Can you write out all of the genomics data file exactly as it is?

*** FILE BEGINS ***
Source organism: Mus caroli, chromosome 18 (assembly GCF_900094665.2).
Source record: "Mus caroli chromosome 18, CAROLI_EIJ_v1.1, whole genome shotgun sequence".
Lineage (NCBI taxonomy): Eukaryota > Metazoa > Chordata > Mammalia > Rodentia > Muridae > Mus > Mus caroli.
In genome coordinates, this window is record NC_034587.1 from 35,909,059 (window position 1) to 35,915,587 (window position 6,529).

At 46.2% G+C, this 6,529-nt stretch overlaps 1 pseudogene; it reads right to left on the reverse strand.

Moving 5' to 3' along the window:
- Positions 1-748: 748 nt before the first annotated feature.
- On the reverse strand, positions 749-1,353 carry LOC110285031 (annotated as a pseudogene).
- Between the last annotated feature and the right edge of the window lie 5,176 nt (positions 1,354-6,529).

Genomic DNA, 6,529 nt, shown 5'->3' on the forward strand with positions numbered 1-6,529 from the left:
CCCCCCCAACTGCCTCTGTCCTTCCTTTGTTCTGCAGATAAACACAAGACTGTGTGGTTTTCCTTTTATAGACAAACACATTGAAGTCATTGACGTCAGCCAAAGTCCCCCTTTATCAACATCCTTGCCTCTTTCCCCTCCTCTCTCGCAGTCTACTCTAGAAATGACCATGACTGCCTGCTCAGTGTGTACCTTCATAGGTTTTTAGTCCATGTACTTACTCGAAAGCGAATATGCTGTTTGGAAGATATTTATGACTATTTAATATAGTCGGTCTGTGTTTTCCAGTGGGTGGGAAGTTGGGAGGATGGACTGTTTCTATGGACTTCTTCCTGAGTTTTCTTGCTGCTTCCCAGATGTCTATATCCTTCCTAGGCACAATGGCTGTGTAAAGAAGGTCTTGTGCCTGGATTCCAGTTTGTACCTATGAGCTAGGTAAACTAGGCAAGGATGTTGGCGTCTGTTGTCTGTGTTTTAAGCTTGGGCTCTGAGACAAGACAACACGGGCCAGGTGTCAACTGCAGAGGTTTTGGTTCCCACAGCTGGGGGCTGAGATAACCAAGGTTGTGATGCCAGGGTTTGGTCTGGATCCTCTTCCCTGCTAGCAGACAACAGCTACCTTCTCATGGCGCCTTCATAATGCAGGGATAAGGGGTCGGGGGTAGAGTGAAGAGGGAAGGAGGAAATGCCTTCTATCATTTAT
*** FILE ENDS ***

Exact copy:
Source organism: Mus caroli, chromosome 18 (assembly GCF_900094665.2).
Source record: "Mus caroli chromosome 18, CAROLI_EIJ_v1.1, whole genome shotgun sequence".
Lineage (NCBI taxonomy): Eukaryota > Metazoa > Chordata > Mammalia > Rodentia > Muridae > Mus > Mus caroli.
In genome coordinates, this window is record NC_034587.1 from 35,909,059 (window position 1) to 35,915,587 (window position 6,529).

At 46.2% G+C, this 6,529-nt stretch overlaps 1 pseudogene; it reads right to left on the reverse strand.

Moving 5' to 3' along the window:
- Positions 1-748: 748 nt before the first annotated feature.
- On the reverse strand, positions 749-1,353 carry LOC110285031 (annotated as a pseudogene).
- Between the last annotated feature and the right edge of the window lie 5,176 nt (positions 1,354-6,529).

Genomic DNA, 6,529 nt, shown 5'->3' on the forward strand with positions numbered 1-6,529 from the left:
CCCCCCCAACTGCCTCTGTCCTTCCTTTGTTCTGCAGATAAACACAAGACTGTGTGGTTTTCCTTTTATAGACAAACACATTGAAGTCATTGACGTCAGCCAAAGTCCCCCTTTATCAACATCCTTGCCTCTTTCCCCTCCTCTCTCGCAGTCTACTCTAGAAATGACCATGACTGCCTGCTCAGTGTGTACCTTCATAGGTTTTTAGTCCATGTACTTACTCGAAAGCGAATATGCTGTTTGGAAGATATTTATGACTATTTAATATAGTCGGTCTGTGTTTTCCAGTGGGTGGGAAGTTGGGAGGATGGACTGTTTCTATGGACTTCTTCCTGAGTTTTCTTGCTGCTTCCCAGATGTCTATATCCTTCCTAGGCACAATGGCTGTGTAAAGAAGGTCTTGTGCCTGGATTCCAGTTTGTACCTATGAGCTAGGTAAACTAGGCAAGGATGTTGGCGTCTGTTGTCTGTGTTTTAAGCTTGGGCTCTGAGACAAGACAACACGGGCCAGGTGTCAACTGCAGAGGTTTTGGTTCCCACAGCTGGGGGCTGAGATAACCAAGGTTGTGATGCCAGGGTTTGGTCTGGATCCTCTTCCCTGCTAGCAGACAACAGCTACCTTCTCATGGCGCCTTCATAATGCAGGGATAAGGGGTCGGGGGTAGAGTGAAGAGGGAAGGAGGAAATGCCTTCTATCATTTAT